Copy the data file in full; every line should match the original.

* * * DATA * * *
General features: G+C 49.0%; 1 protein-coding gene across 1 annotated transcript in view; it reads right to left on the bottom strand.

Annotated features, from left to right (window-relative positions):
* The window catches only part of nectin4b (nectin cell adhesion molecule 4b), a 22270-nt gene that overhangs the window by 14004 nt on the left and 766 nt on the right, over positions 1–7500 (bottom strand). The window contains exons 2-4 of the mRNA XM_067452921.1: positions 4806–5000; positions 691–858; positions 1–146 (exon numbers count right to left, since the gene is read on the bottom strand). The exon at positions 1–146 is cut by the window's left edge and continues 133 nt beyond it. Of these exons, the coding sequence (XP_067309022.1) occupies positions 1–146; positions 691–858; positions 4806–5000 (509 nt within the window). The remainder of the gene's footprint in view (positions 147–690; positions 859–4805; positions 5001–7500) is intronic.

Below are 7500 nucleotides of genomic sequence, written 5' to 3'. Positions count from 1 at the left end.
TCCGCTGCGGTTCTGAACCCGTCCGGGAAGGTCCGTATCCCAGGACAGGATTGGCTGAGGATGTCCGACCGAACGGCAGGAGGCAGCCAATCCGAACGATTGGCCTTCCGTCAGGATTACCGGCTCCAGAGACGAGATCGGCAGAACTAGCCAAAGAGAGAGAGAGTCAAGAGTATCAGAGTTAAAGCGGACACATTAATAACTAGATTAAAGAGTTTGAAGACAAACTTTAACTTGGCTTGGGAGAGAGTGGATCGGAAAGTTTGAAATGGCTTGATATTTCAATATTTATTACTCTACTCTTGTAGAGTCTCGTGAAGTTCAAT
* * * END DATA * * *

General features: G+C 49.0%; 1 protein-coding gene across 1 annotated transcript in view; it reads right to left on the bottom strand.

Annotated features, from left to right (window-relative positions):
* The window catches only part of nectin4b (nectin cell adhesion molecule 4b), a 22270-nt gene that overhangs the window by 14004 nt on the left and 766 nt on the right, over positions 1–7500 (bottom strand). The window contains exons 2-4 of the mRNA XM_067452921.1: positions 4806–5000; positions 691–858; positions 1–146 (exon numbers count right to left, since the gene is read on the bottom strand). The exon at positions 1–146 is cut by the window's left edge and continues 133 nt beyond it. Of these exons, the coding sequence (XP_067309022.1) occupies positions 1–146; positions 691–858; positions 4806–5000 (509 nt within the window). The remainder of the gene's footprint in view (positions 147–690; positions 859–4805; positions 5001–7500) is intronic.

Below are 7500 nucleotides of genomic sequence, written 5' to 3'. Positions count from 1 at the left end.
TCCGCTGCGGTTCTGAACCCGTCCGGGAAGGTCCGTATCCCAGGACAGGATTGGCTGAGGATGTCCGACCGAACGGCAGGAGGCAGCCAATCCGAACGATTGGCCTTCCGTCAGGATTACCGGCTCCAGAGACGAGATCGGCAGAACTAGCCAAAGAGAGAGAGAGTCAAGAGTATCAGAGTTAAAGCGGACACATTAATAACTAGATTAAAGAGTTTGAAGACAAACTTTAACTTGGCTTGGGAGAGAGTGGATCGGAAAGTTTGAAATGGCTTGATATTTCAATATTTATTACTCTACTCTTGTAGAGTCTCGTGAAGTTCAAT